The historical fiction tag first peaked my interest for this title. Other than a certain popular movie and an ample supply of non-fiction accounts of the unfortunate tragedy, I’d come across very few fictional stories for middle graders about Titanic’s final voyage.
This is the second book in the Jack and Emmie series after they visited 1940 London in The Blitz Bus. The Titanic Tunnel is a separate story so you’ll have no problem if you choose to start here as your first adventure. It begins when Jack and Emmie are on a school field trip.
Visiting Belfast to see where Titanic was built, they step back to 1912 and discover the great ship itself. All too soon, they find out that the way home is blocked, and Jack gets dragged off to work by one of the crew. Who is the mysterious stranger lurking in the shadows, and can they solve his time riddle to escape from the doomed ship before it is too late…?
The third person narration follows their journey. They plan to disembark before the glorious ship sinks, but after Emmie meets Mary and her family, she decides to help them be saved despite their status as 3rd class passengers. Those privileged to be in First class have priority on everything, including who eventually lives or dies as there are not enough life boats to accommodate all passengers.
Time is ticking down and the fast paced plot will keep you guessing right to the end as to whether history is changed. There you will find out if Jack and Emmie get back to the present or go down with the ship.
BOOK BIRTHDAY: May 12, 2022 PAGE COUNT: 260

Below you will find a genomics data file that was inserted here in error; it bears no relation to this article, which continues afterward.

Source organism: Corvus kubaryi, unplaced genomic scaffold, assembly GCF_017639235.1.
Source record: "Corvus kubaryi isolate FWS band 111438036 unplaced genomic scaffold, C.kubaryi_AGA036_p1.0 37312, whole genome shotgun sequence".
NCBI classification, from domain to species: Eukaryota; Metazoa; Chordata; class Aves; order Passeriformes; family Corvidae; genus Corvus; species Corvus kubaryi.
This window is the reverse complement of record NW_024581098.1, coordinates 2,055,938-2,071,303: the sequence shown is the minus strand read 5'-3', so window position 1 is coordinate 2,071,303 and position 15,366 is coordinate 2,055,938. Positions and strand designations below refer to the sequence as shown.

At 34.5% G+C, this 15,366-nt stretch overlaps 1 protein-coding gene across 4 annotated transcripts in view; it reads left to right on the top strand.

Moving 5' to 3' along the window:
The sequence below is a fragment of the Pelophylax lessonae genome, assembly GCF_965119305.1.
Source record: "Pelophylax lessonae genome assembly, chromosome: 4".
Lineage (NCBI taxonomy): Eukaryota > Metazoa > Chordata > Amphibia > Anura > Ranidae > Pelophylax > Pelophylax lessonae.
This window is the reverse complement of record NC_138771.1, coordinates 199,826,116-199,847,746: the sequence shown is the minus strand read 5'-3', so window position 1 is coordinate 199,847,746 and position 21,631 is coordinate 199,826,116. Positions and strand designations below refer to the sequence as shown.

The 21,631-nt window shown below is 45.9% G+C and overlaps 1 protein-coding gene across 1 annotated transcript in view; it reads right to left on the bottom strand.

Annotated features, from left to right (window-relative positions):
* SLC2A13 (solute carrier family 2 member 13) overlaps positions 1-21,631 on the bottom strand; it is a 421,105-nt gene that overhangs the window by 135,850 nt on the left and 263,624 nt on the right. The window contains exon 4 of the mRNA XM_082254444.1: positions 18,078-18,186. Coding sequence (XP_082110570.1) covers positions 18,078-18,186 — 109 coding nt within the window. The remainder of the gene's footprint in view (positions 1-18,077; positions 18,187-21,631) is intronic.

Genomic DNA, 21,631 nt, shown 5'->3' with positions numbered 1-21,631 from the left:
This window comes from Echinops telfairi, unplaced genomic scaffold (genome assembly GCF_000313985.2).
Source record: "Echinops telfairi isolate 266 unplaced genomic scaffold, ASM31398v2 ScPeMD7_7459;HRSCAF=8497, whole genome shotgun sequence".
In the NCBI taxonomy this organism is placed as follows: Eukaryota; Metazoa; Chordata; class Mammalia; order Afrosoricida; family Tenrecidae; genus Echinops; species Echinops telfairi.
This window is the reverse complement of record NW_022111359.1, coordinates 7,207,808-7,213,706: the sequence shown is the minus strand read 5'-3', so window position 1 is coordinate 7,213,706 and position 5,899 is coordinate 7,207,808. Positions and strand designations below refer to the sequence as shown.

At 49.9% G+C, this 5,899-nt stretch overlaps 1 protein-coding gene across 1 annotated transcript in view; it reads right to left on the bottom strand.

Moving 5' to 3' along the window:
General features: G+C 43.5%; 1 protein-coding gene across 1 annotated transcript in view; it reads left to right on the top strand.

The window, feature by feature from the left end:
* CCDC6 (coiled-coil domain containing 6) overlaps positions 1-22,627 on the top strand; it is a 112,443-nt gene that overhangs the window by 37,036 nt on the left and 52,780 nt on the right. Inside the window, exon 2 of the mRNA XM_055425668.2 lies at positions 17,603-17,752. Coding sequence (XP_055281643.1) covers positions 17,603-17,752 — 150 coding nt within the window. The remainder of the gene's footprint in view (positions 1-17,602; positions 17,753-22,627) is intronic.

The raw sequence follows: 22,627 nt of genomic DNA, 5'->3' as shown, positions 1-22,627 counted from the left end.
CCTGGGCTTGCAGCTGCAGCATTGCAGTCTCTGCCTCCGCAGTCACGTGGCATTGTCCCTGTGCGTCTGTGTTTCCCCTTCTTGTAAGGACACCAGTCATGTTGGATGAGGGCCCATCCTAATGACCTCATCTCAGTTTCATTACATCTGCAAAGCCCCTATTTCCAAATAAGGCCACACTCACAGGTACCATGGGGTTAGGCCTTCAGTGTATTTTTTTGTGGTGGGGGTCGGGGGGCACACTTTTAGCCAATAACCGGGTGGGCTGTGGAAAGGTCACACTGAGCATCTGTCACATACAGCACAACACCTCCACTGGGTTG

FIVE THINGS TO LIKE ABOUT—THE TITANIC TUNNEL by Glen Blackwell
1. Details about the separate classes on the Titanic will be surprising to young readers. Based on your class level, you had certain rights and locations where you go on the ship. The upper class also got the best cabins on the top decks while the less privileged were crammed into lower deck quarters.
2. The true life story of young Mary was a unique twist saved for the final pages.
3. You’ll discover the reasons why the unsinkable Titanic never should have been labeled that way.
4. The story focused on the tough life working on an ocean liner, especially for the employees in the kitchen. There they spent long hours preparing and serving thousands of passengers and crew.
5. The story encourages readers to find more research into the sinking of the Titanic. A good place to start would be last years non-fiction title HISTORY SMASHERS: THE TITANIC by Kate Messner.
ABOUT THE AUTHOR
Glen Blackwell lives in Suffolk, England. He has a career in finance and The Titanic Tunnel is his third book. Inspired by bedtime reading with his 3 daughters, Glen loves to bring stories to life for young readers.
COMMENTS ARE WELCOME BELOW!